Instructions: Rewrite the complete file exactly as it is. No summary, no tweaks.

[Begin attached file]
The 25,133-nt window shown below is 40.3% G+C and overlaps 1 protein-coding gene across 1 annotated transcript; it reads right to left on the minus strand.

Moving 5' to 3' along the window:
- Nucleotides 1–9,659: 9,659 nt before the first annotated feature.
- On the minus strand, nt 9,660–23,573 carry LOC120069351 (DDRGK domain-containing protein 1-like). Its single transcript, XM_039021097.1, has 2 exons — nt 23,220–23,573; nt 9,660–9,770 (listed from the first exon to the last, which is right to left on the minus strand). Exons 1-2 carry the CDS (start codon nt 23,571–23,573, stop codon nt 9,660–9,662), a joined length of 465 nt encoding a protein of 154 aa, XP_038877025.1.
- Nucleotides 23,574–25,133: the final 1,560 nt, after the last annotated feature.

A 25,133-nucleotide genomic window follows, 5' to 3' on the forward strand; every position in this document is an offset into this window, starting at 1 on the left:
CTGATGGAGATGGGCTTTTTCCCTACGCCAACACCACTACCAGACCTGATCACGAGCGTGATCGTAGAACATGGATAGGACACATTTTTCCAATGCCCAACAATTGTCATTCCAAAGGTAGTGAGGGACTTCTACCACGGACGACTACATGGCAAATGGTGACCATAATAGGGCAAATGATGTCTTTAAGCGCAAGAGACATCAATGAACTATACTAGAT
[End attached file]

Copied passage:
The 25,133-nt window shown below is 40.3% G+C and overlaps 1 protein-coding gene across 1 annotated transcript; it reads right to left on the minus strand.

Moving 5' to 3' along the window:
- Nucleotides 1–9,659: 9,659 nt before the first annotated feature.
- On the minus strand, nt 9,660–23,573 carry LOC120069351 (DDRGK domain-containing protein 1-like). Its single transcript, XM_039021097.1, has 2 exons — nt 23,220–23,573; nt 9,660–9,770 (listed from the first exon to the last, which is right to left on the minus strand). Exons 1-2 carry the CDS (start codon nt 23,571–23,573, stop codon nt 9,660–9,662), a joined length of 465 nt encoding a protein of 154 aa, XP_038877025.1.
- Nucleotides 23,574–25,133: the final 1,560 nt, after the last annotated feature.

A 25,133-nucleotide genomic window follows, 5' to 3' on the forward strand; every position in this document is an offset into this window, starting at 1 on the left:
CTGATGGAGATGGGCTTTTTCCCTACGCCAACACCACTACCAGACCTGATCACGAGCGTGATCGTAGAACATGGATAGGACACATTTTTCCAATGCCCAACAATTGTCATTCCAAAGGTAGTGAGGGACTTCTACCACGGACGACTACATGGCAAATGGTGACCATAATAGGGCAAATGATGTCTTTAAGCGCAAGAGACATCAATGAACTATACTAGAT